The trio next stopped at a Rolls Royce repair facility. Defendant asked the others to help him rob the place, but the attempt failed when both Jones and Willis lost their nerve and left. Jones then drove to the vicinity of Wilshire and Saltair and parked.

Defendant exited the car, with the gold chain in his hand and the gun in his back pocket, and walked around the corner on Wilshire without stating his intentions. Jones and Willis also got out of the car, and Jones began urinating on the side of a building. Shortly thereafter, they both heard gunshots, and Jones could see the sweater worn by defendant through the back door of the O and T Jewelry Store. Jones and Willis soon heard glass breaking and saw defendant leave the store through a broken window.

Two passersby also witnessed the scene at the O and T Jewelry store and both testified at trial. Their testimony confirmed Jones' and Willis' description of the events, and at least one tentatively identified defendant as the man seen running from the store.

According to the testimony of Jones and Willis, defendant emerged from the store window and ran back to the car with the gun in his hand, but without the gold chain. Jones drove away quickly, and shortly thereafter defendant threw the gun out through the sun roof of the car. He then told them that he had shot two people, not wanting to leave anyone to identify him.

Diran Odel, co-owner of O and T Jewelry store, died of a gunshot wound to the head. He had another wound in his arm. Kegam Toran, Odel's partner, also died of a gunshot wound to the head.

Later in the evening of January 20, the murder weapon was found on the sidewalk at Texas and Saltair. The bullets recovered from the two victims were identified as having been fired from this gun. Defendant's gold chain was found on the premises of O and T Jewelry (the store did not carry this type of chain). In addition, a latent print on the countertop at O and T Jewelry was subsequently identified as defendant's.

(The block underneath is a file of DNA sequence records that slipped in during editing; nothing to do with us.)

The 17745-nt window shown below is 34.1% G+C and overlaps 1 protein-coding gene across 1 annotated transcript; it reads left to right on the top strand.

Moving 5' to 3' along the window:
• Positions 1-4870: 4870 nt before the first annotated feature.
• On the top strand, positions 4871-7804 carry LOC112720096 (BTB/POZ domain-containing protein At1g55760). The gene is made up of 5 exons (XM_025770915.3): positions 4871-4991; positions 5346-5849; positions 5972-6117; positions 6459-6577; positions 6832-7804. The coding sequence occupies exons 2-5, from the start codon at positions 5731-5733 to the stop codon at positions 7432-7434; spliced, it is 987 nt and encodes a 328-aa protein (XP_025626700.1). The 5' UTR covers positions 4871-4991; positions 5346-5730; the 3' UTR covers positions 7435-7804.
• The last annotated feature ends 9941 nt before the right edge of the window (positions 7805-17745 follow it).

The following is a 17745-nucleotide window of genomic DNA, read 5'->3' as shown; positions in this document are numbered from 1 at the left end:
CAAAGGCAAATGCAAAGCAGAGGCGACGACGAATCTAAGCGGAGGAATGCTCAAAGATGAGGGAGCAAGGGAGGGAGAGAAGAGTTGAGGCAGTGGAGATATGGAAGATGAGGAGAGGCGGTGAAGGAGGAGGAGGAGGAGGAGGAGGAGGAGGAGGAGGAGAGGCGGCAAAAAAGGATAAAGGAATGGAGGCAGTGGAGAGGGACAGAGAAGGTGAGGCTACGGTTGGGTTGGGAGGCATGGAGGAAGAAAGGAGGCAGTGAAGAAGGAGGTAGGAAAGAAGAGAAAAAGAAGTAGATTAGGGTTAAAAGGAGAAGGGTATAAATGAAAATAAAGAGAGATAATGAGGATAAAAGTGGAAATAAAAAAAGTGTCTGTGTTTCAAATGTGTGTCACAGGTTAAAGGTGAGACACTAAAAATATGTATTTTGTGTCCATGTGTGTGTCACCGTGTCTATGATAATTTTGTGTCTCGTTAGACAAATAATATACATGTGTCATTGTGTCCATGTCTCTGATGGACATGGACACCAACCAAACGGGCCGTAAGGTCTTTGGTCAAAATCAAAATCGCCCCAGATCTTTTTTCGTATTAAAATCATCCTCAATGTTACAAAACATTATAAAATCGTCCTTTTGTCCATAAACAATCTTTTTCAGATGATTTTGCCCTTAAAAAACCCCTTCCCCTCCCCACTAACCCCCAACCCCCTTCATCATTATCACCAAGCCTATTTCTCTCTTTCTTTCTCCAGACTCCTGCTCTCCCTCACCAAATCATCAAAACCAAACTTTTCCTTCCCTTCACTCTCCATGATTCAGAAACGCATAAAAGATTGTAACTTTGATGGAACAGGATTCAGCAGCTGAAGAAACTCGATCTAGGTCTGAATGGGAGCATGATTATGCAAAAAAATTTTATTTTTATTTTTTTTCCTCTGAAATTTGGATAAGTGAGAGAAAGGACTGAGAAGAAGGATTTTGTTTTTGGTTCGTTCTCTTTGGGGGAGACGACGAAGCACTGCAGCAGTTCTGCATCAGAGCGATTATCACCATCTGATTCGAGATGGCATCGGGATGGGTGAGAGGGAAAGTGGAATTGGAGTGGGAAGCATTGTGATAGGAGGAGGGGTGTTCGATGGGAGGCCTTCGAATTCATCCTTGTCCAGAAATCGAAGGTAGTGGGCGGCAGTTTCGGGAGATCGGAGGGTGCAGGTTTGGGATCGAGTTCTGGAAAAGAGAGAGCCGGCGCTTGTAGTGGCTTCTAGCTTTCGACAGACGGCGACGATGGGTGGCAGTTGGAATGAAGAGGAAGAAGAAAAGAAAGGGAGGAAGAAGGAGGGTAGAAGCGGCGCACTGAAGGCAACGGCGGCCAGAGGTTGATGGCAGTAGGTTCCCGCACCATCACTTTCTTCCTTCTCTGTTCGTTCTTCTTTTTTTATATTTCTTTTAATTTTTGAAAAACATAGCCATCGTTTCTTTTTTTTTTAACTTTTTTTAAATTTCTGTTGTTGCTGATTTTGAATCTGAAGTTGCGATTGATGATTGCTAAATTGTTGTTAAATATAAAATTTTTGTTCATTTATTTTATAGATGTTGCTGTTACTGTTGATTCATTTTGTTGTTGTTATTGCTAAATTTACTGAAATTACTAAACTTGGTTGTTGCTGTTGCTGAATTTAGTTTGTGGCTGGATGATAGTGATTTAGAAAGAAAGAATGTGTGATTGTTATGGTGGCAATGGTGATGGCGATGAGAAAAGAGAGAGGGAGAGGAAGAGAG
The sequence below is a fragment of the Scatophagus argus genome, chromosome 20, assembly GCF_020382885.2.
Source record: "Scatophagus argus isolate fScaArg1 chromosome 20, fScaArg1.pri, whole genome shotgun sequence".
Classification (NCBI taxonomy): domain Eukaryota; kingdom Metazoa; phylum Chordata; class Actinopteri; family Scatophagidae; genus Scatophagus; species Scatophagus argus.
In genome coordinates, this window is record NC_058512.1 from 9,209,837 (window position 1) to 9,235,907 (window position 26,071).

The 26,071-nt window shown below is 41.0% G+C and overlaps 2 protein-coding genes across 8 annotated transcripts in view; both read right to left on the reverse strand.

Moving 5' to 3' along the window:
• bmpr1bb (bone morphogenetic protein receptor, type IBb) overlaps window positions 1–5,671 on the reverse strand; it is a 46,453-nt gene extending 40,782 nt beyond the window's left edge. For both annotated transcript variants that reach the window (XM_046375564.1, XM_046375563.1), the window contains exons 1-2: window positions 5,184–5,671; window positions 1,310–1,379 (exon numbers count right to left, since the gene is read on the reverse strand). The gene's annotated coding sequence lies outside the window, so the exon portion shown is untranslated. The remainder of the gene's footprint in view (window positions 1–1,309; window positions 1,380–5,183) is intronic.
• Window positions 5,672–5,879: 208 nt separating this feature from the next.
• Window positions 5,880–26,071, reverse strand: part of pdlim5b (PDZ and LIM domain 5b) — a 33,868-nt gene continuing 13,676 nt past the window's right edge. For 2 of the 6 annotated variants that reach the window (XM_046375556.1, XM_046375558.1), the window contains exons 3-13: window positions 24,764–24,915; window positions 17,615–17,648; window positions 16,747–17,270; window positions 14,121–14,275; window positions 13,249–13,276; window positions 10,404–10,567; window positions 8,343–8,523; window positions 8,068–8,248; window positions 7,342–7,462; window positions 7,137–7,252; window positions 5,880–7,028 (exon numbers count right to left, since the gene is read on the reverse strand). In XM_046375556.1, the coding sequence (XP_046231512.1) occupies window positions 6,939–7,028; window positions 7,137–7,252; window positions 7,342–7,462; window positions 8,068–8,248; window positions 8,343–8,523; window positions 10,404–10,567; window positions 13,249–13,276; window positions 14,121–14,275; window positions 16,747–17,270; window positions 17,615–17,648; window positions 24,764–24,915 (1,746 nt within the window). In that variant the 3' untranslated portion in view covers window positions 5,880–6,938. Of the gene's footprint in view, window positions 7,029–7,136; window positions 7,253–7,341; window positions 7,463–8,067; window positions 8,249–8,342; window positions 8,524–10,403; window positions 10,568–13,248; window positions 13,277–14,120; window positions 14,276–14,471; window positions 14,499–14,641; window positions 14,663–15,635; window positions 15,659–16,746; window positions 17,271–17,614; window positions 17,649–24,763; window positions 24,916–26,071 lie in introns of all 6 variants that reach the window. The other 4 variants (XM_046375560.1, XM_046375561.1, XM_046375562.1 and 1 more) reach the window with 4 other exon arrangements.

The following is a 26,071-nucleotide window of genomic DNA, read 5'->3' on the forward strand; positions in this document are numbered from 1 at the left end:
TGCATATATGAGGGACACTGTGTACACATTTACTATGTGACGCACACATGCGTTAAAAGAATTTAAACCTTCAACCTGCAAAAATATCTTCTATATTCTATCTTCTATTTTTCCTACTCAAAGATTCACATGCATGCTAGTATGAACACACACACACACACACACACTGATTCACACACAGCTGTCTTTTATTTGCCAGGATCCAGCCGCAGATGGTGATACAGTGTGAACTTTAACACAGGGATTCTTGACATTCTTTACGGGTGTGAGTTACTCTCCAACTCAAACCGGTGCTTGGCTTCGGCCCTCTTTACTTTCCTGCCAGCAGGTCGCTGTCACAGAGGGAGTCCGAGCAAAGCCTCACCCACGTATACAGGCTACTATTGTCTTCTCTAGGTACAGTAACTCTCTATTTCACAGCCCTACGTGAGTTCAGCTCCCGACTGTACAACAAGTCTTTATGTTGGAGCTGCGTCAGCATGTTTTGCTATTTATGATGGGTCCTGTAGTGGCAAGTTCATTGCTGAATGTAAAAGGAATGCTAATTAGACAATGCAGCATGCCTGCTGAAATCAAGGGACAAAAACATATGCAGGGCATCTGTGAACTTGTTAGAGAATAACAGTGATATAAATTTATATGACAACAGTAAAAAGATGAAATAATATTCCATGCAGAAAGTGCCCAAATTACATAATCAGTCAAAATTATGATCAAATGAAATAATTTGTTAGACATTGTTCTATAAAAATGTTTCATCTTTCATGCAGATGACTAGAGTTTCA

Austin Willis was arrested early the next morning, January 21, following surveillance of the Cadillac. John Darryl Jones was arrested a short time later. Examination of the clothing which the two had worn did not reveal any fragments of glass. Willis and Jones were kept apart and interviewed separately. Both identified defendant as the murderer.

Nearly three months later, defendant was apprehended following the armed robbery of a Beverly Hills motoring accessories store. Items stolen in this robbery and a small handgun were recovered. At the preliminary hearing on these Beverly Hills charges, several employees of the auto parts store positively identified defendant as one of the robbers who had wielded a gun.

(C) Procedural History.

Informations in the three consolidated cases (amended to include two allegations of prior convictions) were filed on October 8, 1981. The 10-count informations charged the Radio Shack robbery as count 1; the robbery at M and B Jewelers as count 2; the attempted robberies and murders at O and T Jewelry as counts 3 through 6; and the Beverly Hills robbery of 4 persons at the auto parts store as counts 7 through 10. In addition, defendant was charged with three allegations of firearm use and one allegation of knife use in connection with the various robbery charges.

On January 6, 1982, defendant (represented by Attorney Brian Braff) waived his rights to a jury trial and submitted counts 7 through 10 of the consolidated information (the Beverly Hills incident) on the transcript of the preliminary hearing. Five days later, the court found him guilty of four counts of robbery in the Beverly Hills incident, finding a firearm use allegation true as to one count. Sentencing on these charges was delayed pending completion of his trial on the other charges. Subsequently, Attorney Curtis Shaw became the sole representative for defendant.

After a disagreement between the defendant and Shaw over trial tactics, defendant's mother considered retaining private counsel. Attorney Shaw had wanted to use a psychological defense which would have included evidence of defendant's history of drug abuse, but defendant refused to permit this. After they reached an agreement not to go forward with such a defense, defendant decided to retain Shaw as his attorney and the case was set for trial.

(D) Guilt Trial.

The evidentiary portion of defendant's guilt trial lasted five days. The prosecution presented considerable evidence concerning the Radio Shack robbery, the robbery at M and B Jewelers, and the attempted robberies and murders at O and T Jewelry. As noted above, eyewitnesses positively identified defendant regarding his participation in all three incidents.